FALSIFIED OR SUBSTANDARD? ASSESSING PRICE AND NON-PRICE SIGNALS OF DRUG QUALITY

The Journal of Economics and Management Strategy recently had a Q&A session with Roger Bate, Ginger Zhe Jin, Aparna Mathur on Falsified and Substandard Medicines. You can read the link here or click read more below.
The following section is a Q&A with Roger Bate, Ginger Zhe Jin, and Aparna Mathur

1. How does your research differentiate between substandard and falsified drugs?
Falsified products by definition are being passed off as the original product. Unlike a falsified watch or handbag, where the buyer is often complicit in the trade (for instance, no one thinks a $20 Rolex is real), people buying falsified medicines are unaware of their nature. As a result it makes sense for counterfeiters to sell their fakes at roughly the same price as the legitimate version – to sell lower would provide a signal that it is not what it claims to be. Whereas there are often cheaper versions of medicine on the market and hence those selling substandards are to some degree demonstrating their products are cheaper and perhaps of lower quality – they in effect are segmenting the market based on quality. As a result it is to be expected that substandard medicines are cheaper than the generics on the market, while falsified products are the same as the generics on the market.
2. How do local drug registrations, the World Health Organization (WHO) and Stringent Regulatory Authorities (SRA) differ when inspecting drugs for lower-income countries? How do these differing levels of inspection affect the falsified and substandard drug industry?
Most pharmaceutical regulators (including SRAs) rely heavily on the laboratory reports provided by the companies requesting registration of a particular product. In this sense an SRA can just as easily be fooled by fraudulent activity (e.g. faking of test results by a legal manufacturer) as an emerging market regulator. However, SRAs do far more extensive site visits to monitor production standards and hence find more flaws this way than either WHO or local regulators. WHO inspections are generally considered to be competent and similar to SRA inspections, but are less frequent – once approval is given by WHO, unacceptable production techniques are less likely to be discovered due to lack of follow up. Local regulators generally have less competence and budgets to undertake oversight. As a result SRA approved products are likely to be the best, closely followed by WHO approved products. And this is what we found. When it comes to preventing falsified products, pharmaceutical regulators play an important part, but most of the job is done by customs, police and other local and international agencies, and here emerging markets are also less well served.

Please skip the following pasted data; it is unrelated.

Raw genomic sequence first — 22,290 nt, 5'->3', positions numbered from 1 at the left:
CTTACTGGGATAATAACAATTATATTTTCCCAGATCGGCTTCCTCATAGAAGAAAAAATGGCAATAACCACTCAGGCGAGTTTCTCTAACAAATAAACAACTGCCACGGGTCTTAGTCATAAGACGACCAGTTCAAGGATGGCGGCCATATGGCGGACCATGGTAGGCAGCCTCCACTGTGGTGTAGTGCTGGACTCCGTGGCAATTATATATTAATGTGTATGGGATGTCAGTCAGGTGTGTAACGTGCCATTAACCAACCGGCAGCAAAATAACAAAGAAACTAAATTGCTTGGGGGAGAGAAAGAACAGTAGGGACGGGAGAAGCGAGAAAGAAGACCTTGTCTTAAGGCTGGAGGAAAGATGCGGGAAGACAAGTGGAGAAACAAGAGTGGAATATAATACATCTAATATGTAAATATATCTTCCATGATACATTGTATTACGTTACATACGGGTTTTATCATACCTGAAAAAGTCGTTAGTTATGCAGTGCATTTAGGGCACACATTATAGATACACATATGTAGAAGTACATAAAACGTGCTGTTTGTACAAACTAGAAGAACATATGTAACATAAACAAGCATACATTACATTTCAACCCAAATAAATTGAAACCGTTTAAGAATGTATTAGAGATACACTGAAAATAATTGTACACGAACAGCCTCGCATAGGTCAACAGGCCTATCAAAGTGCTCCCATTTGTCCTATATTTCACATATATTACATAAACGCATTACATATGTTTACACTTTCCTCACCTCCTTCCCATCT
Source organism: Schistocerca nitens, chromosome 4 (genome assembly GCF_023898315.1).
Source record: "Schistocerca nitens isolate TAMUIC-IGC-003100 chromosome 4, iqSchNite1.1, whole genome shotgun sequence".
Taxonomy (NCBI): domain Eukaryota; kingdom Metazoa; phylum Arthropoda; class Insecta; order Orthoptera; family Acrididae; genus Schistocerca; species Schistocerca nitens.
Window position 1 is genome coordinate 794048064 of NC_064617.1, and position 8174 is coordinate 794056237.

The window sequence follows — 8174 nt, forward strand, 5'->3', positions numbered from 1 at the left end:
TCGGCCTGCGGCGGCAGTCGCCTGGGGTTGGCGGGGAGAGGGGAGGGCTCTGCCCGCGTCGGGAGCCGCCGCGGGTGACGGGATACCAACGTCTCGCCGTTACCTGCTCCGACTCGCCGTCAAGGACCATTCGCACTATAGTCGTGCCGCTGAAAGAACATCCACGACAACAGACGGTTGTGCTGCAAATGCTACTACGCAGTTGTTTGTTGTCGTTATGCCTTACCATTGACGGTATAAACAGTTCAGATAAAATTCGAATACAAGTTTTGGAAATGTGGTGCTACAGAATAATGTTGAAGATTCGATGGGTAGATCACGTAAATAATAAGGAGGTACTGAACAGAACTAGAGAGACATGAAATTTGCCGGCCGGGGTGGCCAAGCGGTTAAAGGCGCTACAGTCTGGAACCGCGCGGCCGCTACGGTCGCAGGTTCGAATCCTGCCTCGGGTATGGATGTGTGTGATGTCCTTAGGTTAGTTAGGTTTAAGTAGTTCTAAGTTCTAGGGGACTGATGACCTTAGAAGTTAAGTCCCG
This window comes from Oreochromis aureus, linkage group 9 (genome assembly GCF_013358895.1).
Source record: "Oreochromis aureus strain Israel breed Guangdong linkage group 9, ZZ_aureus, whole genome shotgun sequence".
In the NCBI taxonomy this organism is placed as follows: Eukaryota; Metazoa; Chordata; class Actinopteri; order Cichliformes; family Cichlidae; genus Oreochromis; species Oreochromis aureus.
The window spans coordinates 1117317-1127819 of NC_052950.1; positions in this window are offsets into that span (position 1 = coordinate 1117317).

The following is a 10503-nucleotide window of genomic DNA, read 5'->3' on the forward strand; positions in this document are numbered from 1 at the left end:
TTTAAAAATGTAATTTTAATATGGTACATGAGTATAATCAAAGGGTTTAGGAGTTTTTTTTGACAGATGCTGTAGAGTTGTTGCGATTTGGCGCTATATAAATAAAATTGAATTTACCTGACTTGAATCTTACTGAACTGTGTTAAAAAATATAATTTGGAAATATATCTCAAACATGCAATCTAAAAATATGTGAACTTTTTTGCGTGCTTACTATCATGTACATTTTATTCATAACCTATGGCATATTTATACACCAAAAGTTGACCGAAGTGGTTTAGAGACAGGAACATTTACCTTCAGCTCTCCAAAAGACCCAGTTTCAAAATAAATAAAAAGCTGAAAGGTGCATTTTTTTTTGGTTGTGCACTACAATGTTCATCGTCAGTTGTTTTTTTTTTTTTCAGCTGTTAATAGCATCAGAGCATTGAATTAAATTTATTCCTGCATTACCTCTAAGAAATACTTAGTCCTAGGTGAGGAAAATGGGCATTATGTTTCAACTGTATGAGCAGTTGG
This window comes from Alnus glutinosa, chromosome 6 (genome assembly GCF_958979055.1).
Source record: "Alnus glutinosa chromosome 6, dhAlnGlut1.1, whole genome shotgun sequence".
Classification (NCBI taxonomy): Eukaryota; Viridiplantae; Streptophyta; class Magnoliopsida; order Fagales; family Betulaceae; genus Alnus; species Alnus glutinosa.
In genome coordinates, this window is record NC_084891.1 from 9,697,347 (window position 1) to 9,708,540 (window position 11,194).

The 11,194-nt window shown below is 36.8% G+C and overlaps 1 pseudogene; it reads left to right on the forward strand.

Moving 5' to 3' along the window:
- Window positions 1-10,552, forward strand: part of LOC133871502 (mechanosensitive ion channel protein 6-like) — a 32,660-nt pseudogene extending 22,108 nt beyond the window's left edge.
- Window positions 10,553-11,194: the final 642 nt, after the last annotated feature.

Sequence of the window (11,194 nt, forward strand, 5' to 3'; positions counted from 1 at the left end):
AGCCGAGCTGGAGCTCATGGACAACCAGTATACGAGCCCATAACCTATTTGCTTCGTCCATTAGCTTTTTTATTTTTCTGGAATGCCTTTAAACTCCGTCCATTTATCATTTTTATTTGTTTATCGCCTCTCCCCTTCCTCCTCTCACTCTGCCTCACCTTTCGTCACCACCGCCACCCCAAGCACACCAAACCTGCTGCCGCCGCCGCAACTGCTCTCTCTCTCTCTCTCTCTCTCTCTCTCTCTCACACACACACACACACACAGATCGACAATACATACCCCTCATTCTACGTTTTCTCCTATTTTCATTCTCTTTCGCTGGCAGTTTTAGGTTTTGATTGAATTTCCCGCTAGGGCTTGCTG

3. Your research shows that substandard drugs are consistently priced lower than falsified drugs. What economic considerations would explain this result? 
Falsified products by definition are being passed off as the original product. Unlike a falsified watch or handbag, where the buyer is often complicit in the trade (for instance, no one thinks a $20 Rolex is real), people buying falsified medicines are unaware of their nature. As a result it makes sense for counterfeiters to sell their fakes at roughly the same price as the legitimate version – to sell lower would provide a signal that it is not what it claims to be. Whereas there are often cheaper versions of medicine on the market and hence those selling substandards are to some degree demonstrating their products are cheaper and perhaps of lower quality – they in effect are segmenting the market based on quality. As a result it is to be expected that substandard medicines are cheaper than the generics on the market, while falsified products are the same as the generics on the market.
4. What are the implications of your research for consumers? 
Consumers should always look at what they buy in case the pills are crumbling or the packaging looks fake. But our main finding suggests that those buying at the cheaper end of the market are more likely to risk buying a substandard product and those buying at a normal price still face a risk of buying a falsified product.
5. What are the managerial implications of your research?
Regulators should conduct market surveillance at the cheaper end of the market since this is where substandards are more likely to be found, and they should work with other agencies to spot falsified products on the market. Manufacturers of high-quality products should also work with regulators to fight against falsified and substandard drugs, as they mimic good products and will harm the reputation of legitimate manufacturers.
© 2014 Safe Medicines Coalition Contact Us